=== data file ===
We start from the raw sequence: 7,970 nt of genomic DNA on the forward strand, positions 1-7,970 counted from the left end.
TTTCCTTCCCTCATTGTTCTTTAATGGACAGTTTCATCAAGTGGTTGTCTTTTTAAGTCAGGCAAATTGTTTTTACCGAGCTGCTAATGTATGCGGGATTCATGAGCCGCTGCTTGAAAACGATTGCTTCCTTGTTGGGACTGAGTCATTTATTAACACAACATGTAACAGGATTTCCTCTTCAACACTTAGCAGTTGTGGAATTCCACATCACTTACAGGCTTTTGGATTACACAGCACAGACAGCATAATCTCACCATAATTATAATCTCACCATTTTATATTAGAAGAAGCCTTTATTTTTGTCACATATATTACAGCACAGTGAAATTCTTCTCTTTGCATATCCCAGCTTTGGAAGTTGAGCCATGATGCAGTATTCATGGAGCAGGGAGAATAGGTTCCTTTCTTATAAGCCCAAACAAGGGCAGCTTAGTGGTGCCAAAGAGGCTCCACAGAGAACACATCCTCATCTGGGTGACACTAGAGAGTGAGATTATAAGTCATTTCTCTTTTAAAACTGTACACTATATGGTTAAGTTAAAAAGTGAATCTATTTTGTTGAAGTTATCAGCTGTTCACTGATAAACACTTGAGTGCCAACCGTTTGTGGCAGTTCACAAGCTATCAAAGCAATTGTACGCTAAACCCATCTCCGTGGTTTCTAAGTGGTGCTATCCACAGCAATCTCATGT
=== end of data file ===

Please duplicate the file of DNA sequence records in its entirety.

We start from the raw sequence: 7,970 nt of genomic DNA on the forward strand, positions 1-7,970 counted from the left end.
TTTCCTTCCCTCATTGTTCTTTAATGGACAGTTTCATCAAGTGGTTGTCTTTTTAAGTCAGGCAAATTGTTTTTACCGAGCTGCTAATGTATGCGGGATTCATGAGCCGCTGCTTGAAAACGATTGCTTCCTTGTTGGGACTGAGTCATTTATTAACACAACATGTAACAGGATTTCCTCTTCAACACTTAGCAGTTGTGGAATTCCACATCACTTACAGGCTTTTGGATTACACAGCACAGACAGCATAATCTCACCATAATTATAATCTCACCATTTTATATTAGAAGAAGCCTTTATTTTTGTCACATATATTACAGCACAGTGAAATTCTTCTCTTTGCATATCCCAGCTTTGGAAGTTGAGCCATGATGCAGTATTCATGGAGCAGGGAGAATAGGTTCCTTTCTTATAAGCCCAAACAAGGGCAGCTTAGTGGTGCCAAAGAGGCTCCACAGAGAACACATCCTCATCTGGGTGACACTAGAGAGTGAGATTATAAGTCATTTCTCTTTTAAAACTGTACACTATATGGTTAAGTTAAAAAGTGAATCTATTTTGTTGAAGTTATCAGCTGTTCACTGATAAACACTTGAGTGCCAACCGTTTGTGGCAGTTCACAAGCTATCAAAGCAATTGTACGCTAAACCCATCTCCGTGGTTTCTAAGTGGTGCTATCCACAGCAATCTCATGT